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Article takes government to task for refusing PLN's FOIA request for prison murder video

Denver Post, March 11, 2010.
Article takes government to task for refusing PLN's FOIA request for prison murder video - Denver Post 2010

Justice Dept. claims depraved killers have privacy rights

By Susan Greene

Denver Post Columnist
Posted: 03/11/2010 01:00:00 AM MST

I don't care about the privacy rights of depraved prison killers.

Neither, I'm pretty sure, do the feds.

Still, the Justice Department is purporting to protect William and Rudy Sablan's privacy rights in a case in which it's refusing to hand over images taken after the cousins strangled, disemboweled and cannibalized an inmate while drunk in a crowded prison cell.

U.S. attorneys had no concern about privacy interests when they showed gruesome videos and autopsy photos in open court while seeking the death penalty against the killers. Their hypocritical move to now cloak the pictures in secrecy seems like an attempt to cover up problems at the high-security U.S. Penitentiary in Florence.

This much is clear: Three prisoners were packed into a cell made for two in 1999 when the Sablans were drinking hooch in the space they shared with Joey Estrella. Hammered, they strangled him, slashed his throat and mutilated his body. A video shows them slapping his corpse in the face, drinking his blood and apparently taking a bite out of his liver.

Jurors, lawyers and reporters who saw the tape at trial are haunted by the images.

Watchdogs at Prison Legal News are fighting for the photos and video under the Freedom of Information Act. It's not the sight of blood and guts that motivates them, says editor Paul Wright. Rather, it's an interest in shedding light on why inmates in one of our tightest- security prisons had access to booze and weapons.

Only the images, he argues, could fully reveal conditions inside the cell and the threat posed to Estrella when the Bureau of Prisons crammed the cousins in with him.

The Justice Department denied the paper the pictures.

Judge Marcia Krieger largely upheld the denial in a decision letting the government withhold evidence already shown in public at two trials. "The asserted public interests do not outweigh the (Estrella) family's privacy interest," she ruled.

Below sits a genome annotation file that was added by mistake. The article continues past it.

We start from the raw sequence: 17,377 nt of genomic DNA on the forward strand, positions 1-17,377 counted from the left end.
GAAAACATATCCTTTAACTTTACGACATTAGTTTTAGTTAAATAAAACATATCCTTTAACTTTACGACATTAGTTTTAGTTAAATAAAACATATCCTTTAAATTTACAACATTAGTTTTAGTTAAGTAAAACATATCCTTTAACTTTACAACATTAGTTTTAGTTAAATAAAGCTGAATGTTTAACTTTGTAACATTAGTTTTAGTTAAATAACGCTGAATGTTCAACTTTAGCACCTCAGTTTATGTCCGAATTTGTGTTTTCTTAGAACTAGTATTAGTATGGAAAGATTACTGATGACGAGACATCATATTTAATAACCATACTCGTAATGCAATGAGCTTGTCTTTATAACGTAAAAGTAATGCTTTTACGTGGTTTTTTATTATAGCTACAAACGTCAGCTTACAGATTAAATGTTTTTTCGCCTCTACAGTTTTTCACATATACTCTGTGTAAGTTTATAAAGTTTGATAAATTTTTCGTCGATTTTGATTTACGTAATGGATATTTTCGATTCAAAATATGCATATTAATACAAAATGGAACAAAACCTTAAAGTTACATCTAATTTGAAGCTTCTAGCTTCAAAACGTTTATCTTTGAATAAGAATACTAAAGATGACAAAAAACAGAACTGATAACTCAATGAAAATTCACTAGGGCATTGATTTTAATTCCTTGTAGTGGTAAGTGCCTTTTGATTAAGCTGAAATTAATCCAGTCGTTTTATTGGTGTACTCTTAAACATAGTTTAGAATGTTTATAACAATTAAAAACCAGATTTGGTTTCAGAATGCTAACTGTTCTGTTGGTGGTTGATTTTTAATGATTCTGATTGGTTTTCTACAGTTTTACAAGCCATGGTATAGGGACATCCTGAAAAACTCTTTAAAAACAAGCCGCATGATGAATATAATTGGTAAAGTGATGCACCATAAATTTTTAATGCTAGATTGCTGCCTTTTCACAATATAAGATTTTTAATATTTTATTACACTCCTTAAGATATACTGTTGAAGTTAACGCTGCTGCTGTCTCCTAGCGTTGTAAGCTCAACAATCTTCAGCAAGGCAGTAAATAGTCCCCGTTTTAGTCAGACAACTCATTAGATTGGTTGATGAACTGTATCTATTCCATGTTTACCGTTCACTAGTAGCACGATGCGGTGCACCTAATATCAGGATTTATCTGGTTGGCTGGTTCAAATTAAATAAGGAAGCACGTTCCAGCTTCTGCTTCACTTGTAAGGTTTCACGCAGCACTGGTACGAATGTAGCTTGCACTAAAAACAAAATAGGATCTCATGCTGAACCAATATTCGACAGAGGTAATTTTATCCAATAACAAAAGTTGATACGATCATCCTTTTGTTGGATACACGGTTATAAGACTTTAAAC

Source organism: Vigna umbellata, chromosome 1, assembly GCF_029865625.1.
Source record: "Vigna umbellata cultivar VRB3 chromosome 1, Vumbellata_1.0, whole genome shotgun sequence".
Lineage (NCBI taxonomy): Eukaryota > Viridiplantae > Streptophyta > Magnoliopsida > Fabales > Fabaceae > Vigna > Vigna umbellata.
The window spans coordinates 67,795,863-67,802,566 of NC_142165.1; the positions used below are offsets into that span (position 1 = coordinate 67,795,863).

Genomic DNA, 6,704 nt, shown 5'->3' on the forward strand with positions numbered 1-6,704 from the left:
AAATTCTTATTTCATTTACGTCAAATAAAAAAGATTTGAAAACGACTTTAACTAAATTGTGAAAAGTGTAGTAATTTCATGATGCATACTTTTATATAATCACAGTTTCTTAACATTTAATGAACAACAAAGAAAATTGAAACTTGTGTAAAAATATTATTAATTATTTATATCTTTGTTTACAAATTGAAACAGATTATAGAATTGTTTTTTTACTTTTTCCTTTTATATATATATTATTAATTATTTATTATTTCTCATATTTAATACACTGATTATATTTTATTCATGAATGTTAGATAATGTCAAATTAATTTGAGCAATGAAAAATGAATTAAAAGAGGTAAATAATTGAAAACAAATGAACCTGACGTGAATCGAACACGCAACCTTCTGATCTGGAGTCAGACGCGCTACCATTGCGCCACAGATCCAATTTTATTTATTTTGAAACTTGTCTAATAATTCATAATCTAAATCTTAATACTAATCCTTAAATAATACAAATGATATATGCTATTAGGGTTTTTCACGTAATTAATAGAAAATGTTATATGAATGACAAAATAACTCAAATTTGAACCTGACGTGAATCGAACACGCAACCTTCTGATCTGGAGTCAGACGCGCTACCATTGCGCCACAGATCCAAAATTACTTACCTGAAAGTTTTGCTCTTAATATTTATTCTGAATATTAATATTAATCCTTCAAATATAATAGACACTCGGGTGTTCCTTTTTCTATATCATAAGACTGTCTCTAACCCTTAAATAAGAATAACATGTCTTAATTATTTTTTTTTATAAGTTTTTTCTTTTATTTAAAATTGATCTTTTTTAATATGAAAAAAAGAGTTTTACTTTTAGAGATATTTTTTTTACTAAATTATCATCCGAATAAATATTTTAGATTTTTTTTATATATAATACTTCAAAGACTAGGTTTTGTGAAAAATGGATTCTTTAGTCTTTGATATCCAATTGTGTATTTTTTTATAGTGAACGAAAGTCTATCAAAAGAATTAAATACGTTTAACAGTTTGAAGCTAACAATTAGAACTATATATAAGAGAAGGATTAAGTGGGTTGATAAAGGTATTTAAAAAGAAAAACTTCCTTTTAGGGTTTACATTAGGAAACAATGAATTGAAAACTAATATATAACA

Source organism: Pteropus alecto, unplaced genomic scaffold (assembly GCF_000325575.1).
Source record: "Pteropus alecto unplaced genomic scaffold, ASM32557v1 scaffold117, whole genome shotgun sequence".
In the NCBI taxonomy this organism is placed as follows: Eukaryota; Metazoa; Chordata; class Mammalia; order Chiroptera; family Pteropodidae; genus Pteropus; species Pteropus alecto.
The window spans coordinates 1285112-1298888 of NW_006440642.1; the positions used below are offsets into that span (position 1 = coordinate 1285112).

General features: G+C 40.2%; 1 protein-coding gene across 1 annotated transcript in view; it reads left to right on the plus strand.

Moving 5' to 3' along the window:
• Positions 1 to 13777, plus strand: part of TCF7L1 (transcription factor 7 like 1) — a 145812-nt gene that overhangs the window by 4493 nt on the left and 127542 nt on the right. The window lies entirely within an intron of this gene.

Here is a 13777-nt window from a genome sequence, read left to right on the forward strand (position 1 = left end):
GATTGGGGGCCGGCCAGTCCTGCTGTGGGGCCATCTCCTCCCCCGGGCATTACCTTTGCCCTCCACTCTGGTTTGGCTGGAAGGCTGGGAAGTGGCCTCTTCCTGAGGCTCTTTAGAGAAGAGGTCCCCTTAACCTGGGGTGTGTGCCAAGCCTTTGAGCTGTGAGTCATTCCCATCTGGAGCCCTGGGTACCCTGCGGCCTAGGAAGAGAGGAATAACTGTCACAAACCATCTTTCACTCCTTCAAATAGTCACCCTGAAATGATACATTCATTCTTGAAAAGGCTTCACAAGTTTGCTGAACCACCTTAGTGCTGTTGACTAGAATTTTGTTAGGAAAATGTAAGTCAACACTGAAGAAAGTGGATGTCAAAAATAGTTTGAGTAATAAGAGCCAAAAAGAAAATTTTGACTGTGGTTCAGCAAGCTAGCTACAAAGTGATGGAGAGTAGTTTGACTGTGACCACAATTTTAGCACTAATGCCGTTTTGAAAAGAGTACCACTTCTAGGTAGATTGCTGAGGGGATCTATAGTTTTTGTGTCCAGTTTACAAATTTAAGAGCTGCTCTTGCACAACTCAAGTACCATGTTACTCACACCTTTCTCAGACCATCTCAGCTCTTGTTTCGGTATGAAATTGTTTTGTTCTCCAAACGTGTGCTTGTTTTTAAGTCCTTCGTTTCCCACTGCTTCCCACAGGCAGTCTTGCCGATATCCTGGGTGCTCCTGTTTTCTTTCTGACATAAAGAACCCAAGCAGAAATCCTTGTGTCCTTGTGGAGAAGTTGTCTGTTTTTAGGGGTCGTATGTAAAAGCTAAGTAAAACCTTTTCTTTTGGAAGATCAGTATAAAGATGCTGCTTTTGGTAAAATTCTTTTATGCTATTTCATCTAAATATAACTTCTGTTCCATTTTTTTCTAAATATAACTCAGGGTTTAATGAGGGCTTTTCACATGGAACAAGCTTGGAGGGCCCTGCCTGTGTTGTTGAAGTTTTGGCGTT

Problem is that Estrella's family posed no privacy objection at the trials. And the feds long have argued that prisoners have no privacy rights. And the Obama administration has vowed a "New Era of Open Government" in which "information should not be withheld merely because public officials might be embarrassed ... or failures might be revealed."

Lip service, apparently.

Because now that the case is under appeal, the Justice Department is asserting not just the privacy of the family of Estrella, who has been dead for a decade, but also of the Sablans who, it says, "had a privacy interest in a video depicting them partially clothed and handcuffed."

That's right, your government and mine has the nerve to argue it's more important to shroud the nakedness of two sickos than to disclose evidence of a prison murder and shed light on a complex where several other killings have taken place. The feds refuse to comment, hiding behind pending litigation about their newfound privacy interests.

This week, a long list of allies joined the newspaper's battle by filing a court brief. They include The Associated Press, CBS News, Westword, the American Society of News Editors and the Society of Professional Journalists.

Congress passed its transparency law to keep government honest. Sunshine, the argument goes, is the best disinfectant. If ever a place needs disinfecting, it's the federal prison complex in Florence.